Get Started With Aquascaping

Posted by Hoang Nguyen on

It's not hard to get started with Aquascaping. The basics are easy to grasp, but if you're truly passionate about this marvelous pastime that links you back to nature, you'll easily put in the time and effort it takes to research and build your ultimate dream fish tank. Read more below to find out the essential elements of building and decorating your aquarium.

Aquascaping is a hobby that has accelerated in popularity over the last few years. It's like gardeners who love to spend time in their garden, relaxing and tending their plants, getting close to nature. Only with aquascaping, it's gardening under water.

It's the art of arranging various elements in a visually pleasing way - aquatic plants, driftwood, stones, rocks and more. Even if you think there's no way you'd be able to do it, give it a try and you'll surprise yourself.

To arrive at a delightfully pleasing fish tank means you should use a basic set of principles when constructing and developing your aquascape.

  • Keep it simple. Don't try and cram all sorts of decorations into your aquarium as it will look crowded and you'll lose out on harmony. Usually, the principle of 'less is more' applies.
  • Variety. Simplicity doesn't have to mean boring. Don't stick to just one plant type, but use your creativity to blend elements that work well together.
  • Proportion. Consider for example the leaf size of your plants compared to the tank size, and try to balance your tank's "white space" with the filled space, to create harmony.
  • Persistence. Don't give up! If you don't get it feeling right the first time, try and work out what's not working, and reconstruct. Move plants and driftwood around until you have achieved your desired effect.

Have you ever heard of the "Rule of Thirds" or the "Golden Ratio"? Nature is full of beauty, and it's also full of mathematics. Clever minds have worked out that it's these two rules in particular that we find so pleasing when viewing a natural scene.

Artists commonly use these principles when constructing their artworks. If you can manage to incorporate them in your aquascape you'll end up with a gorgeous result too.

The Rule of Thirds is often used particularly when composing a photo. It involves dividing an image into three parts in both directions and then placing focal points or objects of interest at one or more intersection points of the dividing lines.

If you set your tank up by dividing it up into similar sections and placing your plants and decorations to highlight the intersections, you'll do well.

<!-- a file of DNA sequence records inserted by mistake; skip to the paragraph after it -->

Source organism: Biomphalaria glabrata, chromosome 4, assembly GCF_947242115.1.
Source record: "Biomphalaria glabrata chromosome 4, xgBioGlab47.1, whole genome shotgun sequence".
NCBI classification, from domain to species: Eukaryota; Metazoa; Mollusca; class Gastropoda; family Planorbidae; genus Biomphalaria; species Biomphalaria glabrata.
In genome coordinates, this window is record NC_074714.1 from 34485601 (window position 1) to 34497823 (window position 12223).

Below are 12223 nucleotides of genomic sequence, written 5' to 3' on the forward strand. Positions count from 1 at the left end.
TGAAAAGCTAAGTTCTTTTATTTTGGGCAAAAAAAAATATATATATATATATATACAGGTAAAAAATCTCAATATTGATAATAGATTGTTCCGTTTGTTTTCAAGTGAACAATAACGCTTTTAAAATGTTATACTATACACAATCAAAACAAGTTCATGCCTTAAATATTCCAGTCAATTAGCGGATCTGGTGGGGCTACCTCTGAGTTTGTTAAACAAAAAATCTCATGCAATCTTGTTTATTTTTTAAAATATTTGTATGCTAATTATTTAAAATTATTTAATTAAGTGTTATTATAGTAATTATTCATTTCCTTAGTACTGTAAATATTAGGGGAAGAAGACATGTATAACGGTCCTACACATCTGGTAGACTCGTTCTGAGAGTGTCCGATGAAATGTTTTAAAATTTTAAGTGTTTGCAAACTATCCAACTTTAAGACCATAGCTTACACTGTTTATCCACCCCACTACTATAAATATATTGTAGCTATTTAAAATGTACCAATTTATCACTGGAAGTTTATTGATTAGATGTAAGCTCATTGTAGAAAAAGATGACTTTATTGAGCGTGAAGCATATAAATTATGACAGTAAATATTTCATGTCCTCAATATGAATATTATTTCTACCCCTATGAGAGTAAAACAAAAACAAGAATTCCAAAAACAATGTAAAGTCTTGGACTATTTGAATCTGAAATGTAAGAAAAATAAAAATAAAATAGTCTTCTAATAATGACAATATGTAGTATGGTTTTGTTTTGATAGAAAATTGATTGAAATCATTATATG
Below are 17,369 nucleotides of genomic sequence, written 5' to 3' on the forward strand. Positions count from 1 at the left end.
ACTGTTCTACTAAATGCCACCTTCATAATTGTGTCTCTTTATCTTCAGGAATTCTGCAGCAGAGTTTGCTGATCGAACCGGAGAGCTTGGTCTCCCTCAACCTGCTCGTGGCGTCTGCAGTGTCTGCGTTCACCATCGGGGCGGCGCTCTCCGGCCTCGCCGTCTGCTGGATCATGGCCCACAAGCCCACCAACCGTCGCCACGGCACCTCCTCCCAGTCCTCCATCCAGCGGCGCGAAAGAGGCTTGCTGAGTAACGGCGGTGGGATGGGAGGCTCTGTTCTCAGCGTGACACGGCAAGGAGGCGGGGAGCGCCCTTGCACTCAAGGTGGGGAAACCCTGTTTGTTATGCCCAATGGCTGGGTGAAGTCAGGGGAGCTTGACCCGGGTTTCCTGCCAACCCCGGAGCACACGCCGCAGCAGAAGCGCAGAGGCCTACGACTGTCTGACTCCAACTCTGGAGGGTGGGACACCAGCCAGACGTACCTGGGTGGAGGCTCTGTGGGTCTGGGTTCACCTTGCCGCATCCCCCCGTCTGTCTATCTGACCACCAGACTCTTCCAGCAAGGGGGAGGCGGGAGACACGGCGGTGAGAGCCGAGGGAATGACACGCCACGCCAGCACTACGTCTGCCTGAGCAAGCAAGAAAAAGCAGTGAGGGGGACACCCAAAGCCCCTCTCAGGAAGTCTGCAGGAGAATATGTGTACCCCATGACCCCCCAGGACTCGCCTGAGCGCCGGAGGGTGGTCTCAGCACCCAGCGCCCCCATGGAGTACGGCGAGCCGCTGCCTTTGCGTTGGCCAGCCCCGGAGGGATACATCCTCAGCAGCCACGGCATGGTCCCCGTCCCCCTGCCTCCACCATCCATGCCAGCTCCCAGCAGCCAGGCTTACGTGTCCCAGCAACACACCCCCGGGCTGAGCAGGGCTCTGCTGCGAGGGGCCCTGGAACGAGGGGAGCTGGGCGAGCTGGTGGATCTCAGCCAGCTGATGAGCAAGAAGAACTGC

Similarly, the Golden Ration is a mathematical formula which is used to locate the ideal spot for a focal point - perhaps a rock or driftwood trunk - in your tank.

Water filters are one of the most important pieces of equipment for your aquarium. They remove all the bad stuff from the water - fish excrement, extra food, chemicals etc.

Lighting is also very important - it affects the growth and health of your aquatic plants.

The material covering the bottom of your tank, known as substrate. This can be a variety of things but it's important to get it right as your plants feed through their roots.

They also feed through their leaves, so using a proper dosage of liquid fertilizers will help your plants to grow the right size and colour.

To add to the mix in the water, CO² is essential. All plants need CO² to grow, so make sure you have an appropriate CO² system for your tank.

Finally, there are the aquarium decorations that are available, particularly these days ornaments such as driftwood and rocks. These help to provide much needed form and focal points around which your plants can be arranged. They are the skeleton beneath the body of plants and your skill in arranging them will delight for years to come.

So where do you start putting your fish tank aquascape masterpiece together? What's your inspiration? Like many forms of art, aquascaping is also represented by a number of styles and approaches. You'll just need to find what suits your personal taste and follow along!

If rocks are your thing, then check out the Iwagumi Style, which is all about the careful arrangement of various types of rocks, whilst keeping the plants low and unimposing.

At the complete opposite end of style is the Dutch Aquarium, which focuses on plants, plants and more plants, with barely a rock in sight. In all kinds of leaf shapes, sizes and colours, the manicured plants are arranged for pleasing effect.

Again very much focused on plants is the Nature Aquarium, a style introduced by Takashi Amano from Japan in the 1990's. This style is very natural and aims to recreate, with the assistance of driftwood and rocks, a landscape from the above water world, whether that's a forest, valley or mountain.

Finally the Jungle Style takes the stage. This one is popular as it's one of the simplest to create - no manicuring here, it's wild and untamed in appearance. So if you don't have the time for maintenance, this might be your salvation.

Do you already have an idea of the fish you want? Think carefully about what to put in your tank, so you don't go disturbing your carefully created work. Often the fish used in these environments are on the smaller side and tend to school, with bright colouring to enhance your aquarium.

 

 

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